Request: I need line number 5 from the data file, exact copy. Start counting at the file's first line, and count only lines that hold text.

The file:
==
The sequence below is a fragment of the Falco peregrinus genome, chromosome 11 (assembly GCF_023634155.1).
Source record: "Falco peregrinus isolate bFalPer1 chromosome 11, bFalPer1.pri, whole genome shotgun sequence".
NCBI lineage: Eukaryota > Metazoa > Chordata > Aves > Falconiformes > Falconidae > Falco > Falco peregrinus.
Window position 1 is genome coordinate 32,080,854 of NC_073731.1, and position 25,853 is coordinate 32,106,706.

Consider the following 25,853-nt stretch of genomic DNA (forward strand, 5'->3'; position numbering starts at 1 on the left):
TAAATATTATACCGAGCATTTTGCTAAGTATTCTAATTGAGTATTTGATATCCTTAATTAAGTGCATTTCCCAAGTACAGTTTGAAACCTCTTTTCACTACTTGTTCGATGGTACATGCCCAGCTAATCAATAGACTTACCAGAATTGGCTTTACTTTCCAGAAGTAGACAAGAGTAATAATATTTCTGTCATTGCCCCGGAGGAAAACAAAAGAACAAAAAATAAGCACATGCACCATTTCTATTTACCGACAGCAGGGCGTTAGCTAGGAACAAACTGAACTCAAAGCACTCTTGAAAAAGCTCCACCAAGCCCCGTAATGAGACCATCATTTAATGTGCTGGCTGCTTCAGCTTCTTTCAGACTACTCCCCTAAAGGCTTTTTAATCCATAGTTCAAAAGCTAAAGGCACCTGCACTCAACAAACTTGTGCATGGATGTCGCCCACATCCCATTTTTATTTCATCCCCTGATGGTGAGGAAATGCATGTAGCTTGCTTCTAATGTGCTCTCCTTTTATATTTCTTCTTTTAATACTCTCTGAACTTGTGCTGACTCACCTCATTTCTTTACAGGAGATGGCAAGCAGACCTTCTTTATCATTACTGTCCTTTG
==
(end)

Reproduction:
Consider the following 25,853-nt stretch of genomic DNA (forward strand, 5'->3'; position numbering starts at 1 on the left):